By analysing the data, trends emerged across all BAe employees regardless of sex and position in the company.

The following were identified as priority areas in order of perceived importance:


  1. Sport .
  2. Youth activity.
  3. Heritage.

Community issues

  1. Education.
  2. Environment.
  3. Crime.
  4. Unemployment.

Conclusions on MAD’s Community Involvement

There was an overwhelming view among all staff that MAD has a duty to support the local community and these four issues were significantly and consistently highlighted as the most important. Where MAD was already involved in these areas, it was felt that it was a good programme, but overall staff felt the company should do more and attract large-scale participation and awareness amongst the community.

BDS Sponsorship made the following recommendations:

  • MAD’s community sponsorship programme should reflect the broad interests of the community;
  • the programme must reflect BAe’s commitment to all aspects of community life, both leisure and social concerns;
  • MAD’s sponsorship programme must seek to ‘touch’ either directly or indirectly the largest possible proportion of the local population ;
  • the programme must attract year-round media attention and constantly provide stories and news angles;
  • to achieve the widest possible reach, BAe’s sponsorship funds must be made to work as hard as possible and so the programme should emphasise enabling and pound-for-pound schemes;
  • the programme must incorporate a clear communications strategy, with funds set aside for the production of a regular newsletter for distribution internally as well as to opinion formers and the local community

Multi Brand Sponsorship: 3M

BDS were employed to develop an activation strategy and then manage a multi brand major sport sponsorship programme which delivered against the individual specific objectives of each of 3M’s 40 plus product divisions. All of these divisions, apart from one, were totally B2B focussed whilst the largest division was the B2C division. BDS developed resultant activation strategies and collateral together with a cross division implementation manual.

Creation of new sponsorship properties to meet the sponsor’s objectives: F&C, BT, Cointreau etc

BDS Sponsorship were employed by F&C Investment Trust to develop a sponsorship strategy which enabled F&C to target the very specific locations in the UK with the highest clusters of prospective high net worth individuals. BDS after identifying a number of potential routes by which to achieve this objective formed a partnership between F&C and the award winning (up and coming musician focussed) Park Lane Group and enabled F&C to host events tailored to F&C’s specific needs: corporate hospitality, local (and national) awareness and unique customer experiences/ benefits. BDS have undertaken similar Sponsorship Product Creation exercises for a wide range of sponsors such as BT, Cointreau and Bailey’s Irish Cream.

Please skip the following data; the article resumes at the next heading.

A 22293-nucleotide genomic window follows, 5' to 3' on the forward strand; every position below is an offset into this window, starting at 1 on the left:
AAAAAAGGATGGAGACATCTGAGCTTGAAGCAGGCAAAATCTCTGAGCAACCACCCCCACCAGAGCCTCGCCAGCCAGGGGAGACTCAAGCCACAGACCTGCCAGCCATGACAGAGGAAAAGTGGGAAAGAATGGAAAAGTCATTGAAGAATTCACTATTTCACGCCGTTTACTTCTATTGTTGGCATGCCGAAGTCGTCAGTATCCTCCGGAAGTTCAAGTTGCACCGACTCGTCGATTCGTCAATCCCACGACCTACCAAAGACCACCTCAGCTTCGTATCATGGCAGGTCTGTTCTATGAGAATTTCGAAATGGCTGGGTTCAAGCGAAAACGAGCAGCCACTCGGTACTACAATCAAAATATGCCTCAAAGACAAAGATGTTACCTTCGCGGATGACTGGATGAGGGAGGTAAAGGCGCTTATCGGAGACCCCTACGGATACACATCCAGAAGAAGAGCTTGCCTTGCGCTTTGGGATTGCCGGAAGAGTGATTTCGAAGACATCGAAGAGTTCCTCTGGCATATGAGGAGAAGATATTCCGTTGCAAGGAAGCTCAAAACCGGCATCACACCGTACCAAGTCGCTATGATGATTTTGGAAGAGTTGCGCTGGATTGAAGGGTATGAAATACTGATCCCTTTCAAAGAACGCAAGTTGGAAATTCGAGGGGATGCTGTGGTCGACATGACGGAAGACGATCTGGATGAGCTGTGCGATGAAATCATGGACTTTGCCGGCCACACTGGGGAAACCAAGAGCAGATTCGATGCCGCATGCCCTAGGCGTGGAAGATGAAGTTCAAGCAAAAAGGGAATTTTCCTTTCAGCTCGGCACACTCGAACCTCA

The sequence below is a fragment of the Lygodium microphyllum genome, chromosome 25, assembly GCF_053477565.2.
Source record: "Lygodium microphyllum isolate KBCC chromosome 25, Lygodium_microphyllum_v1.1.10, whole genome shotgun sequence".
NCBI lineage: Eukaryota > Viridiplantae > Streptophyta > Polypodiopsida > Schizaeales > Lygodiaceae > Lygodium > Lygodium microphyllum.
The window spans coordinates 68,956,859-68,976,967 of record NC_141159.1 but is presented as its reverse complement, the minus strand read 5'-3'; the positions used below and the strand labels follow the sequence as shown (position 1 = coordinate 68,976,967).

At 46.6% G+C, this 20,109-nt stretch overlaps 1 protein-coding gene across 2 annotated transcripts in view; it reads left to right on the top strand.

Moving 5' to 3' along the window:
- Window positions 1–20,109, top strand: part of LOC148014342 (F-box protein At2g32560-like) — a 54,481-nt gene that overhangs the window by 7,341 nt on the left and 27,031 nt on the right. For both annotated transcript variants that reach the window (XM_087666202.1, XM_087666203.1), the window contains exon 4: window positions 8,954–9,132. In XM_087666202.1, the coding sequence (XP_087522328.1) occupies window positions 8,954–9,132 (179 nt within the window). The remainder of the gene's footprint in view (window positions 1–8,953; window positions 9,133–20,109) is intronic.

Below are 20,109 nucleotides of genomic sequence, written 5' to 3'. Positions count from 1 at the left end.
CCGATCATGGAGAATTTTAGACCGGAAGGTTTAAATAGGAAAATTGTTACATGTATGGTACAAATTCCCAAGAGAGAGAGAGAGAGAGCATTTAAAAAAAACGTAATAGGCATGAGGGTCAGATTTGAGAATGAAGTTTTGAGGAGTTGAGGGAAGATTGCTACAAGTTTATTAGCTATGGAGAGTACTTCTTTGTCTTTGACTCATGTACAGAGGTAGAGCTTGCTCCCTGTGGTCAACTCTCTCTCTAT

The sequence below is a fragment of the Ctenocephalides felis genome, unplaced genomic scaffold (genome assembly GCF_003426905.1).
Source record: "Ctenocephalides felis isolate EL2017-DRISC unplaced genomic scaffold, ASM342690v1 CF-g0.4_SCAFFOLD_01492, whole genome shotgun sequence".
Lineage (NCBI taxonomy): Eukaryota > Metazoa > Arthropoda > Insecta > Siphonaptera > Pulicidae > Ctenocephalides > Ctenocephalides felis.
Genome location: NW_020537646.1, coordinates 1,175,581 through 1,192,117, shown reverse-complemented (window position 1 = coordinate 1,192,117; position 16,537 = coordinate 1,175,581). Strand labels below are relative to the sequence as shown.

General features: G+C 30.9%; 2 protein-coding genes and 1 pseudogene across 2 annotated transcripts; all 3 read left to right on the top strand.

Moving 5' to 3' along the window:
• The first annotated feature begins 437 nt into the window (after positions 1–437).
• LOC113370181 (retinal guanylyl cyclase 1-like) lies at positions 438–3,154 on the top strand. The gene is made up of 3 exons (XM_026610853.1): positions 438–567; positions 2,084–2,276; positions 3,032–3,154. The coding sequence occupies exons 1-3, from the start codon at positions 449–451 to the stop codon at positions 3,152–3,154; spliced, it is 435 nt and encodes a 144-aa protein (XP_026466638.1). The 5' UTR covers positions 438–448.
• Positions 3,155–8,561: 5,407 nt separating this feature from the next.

Sponsorship that delivered radical changes in Product Consumer Perceptions and Usage: Baileys Original Irish Cream

BDS were appointed by Baileys Original Irish Cream when 80% of product usage was by women (aged  45 plus) at home, watching the TV after dinner, with their husbands in the four weeks before Christmas. BDS created, totally organised and managed, a sponsorship programme to challenge these assumptions and thus drive year round sales. The sponsorship programme consisted of large scale concerts across the UK in the grounds of Stately Homes (and focussing especially on ticket bookings by groups rather than couples). These concerts challenged Baileys Product Consumption Patterns at the time: Summer consumption rather than winter, outdoor consumption rather than indoor, consumption in groups rather than couples and finally sampling Baileys before eating rather than after.

Identifying creative sponsorship activation opportunities: Procter & Gamble

“Head and Shoulders” (the hair shampoo brand) sponsored the closure of the old Wembley Stadium and in return obtaining the benches from the England Dressing Rooms to use as on-pack promotional prizes. It was so successful that Procter and Gamble in Athens contacted BDS four months after the UK promotion was launched and asked BDS if there were some more Benches from the England Dressing Room so they could run an identical promotion!



Wembley website    Proctor and gamble


Sponsorship Management Skills

In addition to totally creating, managing and attending 205 simultaneous but separate sponsorships for Asda that launched in just a four week window BDS also undertook all the sponsor management for a title sponsor of the London Marathon. This included obtaining over 30,000 entries running the marathon, a year round PR programme and obtaining and managing 300 Volunteers on the day.

Other clients we have worked for on Sponsorship Audits, Strategies, Property Identification/ Development/ Creation, Management and Activation etc include:


  • Barclays
  • BUPA
  • Cadbury
  • Ciba Specialty Chemicals
  • Danone
  • Diageo
  • Electricity Supply Board
  • Fidelity Investments
  • Grant Thornton
  • Hasbro
  • Honda
  • Littlewoods
  • Nestle
  • The Observer
  • Philips
  • Polaroid
  • Porsche
  • Reed Elsevier
  • Royal and Sun Alliance
  • Shell
  • Threadneedle Asset Management